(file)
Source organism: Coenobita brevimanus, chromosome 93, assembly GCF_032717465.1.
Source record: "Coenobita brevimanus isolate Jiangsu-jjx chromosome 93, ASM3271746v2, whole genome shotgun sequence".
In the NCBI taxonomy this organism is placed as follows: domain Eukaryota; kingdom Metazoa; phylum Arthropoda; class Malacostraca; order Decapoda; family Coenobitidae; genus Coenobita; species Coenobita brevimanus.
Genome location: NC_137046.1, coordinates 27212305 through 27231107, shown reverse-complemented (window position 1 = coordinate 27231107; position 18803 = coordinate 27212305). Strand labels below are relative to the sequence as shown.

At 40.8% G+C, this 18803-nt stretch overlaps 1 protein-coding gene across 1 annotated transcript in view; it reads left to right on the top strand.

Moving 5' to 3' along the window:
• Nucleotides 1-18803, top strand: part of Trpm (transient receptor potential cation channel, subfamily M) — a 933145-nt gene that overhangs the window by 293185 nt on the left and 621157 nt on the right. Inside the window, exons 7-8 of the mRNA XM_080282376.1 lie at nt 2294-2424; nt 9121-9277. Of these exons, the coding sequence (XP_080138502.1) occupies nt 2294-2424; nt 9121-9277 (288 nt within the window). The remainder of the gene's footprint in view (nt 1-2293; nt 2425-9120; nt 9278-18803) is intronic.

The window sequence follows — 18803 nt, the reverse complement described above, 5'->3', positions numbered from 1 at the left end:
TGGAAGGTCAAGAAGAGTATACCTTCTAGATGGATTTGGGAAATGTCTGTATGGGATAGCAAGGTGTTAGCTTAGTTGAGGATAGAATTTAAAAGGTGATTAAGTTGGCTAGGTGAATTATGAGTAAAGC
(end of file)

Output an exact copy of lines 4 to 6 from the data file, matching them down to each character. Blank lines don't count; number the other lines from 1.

Genome location: NC_137046.1, coordinates 27212305 through 27231107, shown reverse-complemented (window position 1 = coordinate 27231107; position 18803 = coordinate 27212305). Strand labels below are relative to the sequence as shown.

At 40.8% G+C, this 18803-nt stretch overlaps 1 protein-coding gene across 1 annotated transcript in view; it reads left to right on the top strand.

Moving 5' to 3' along the window: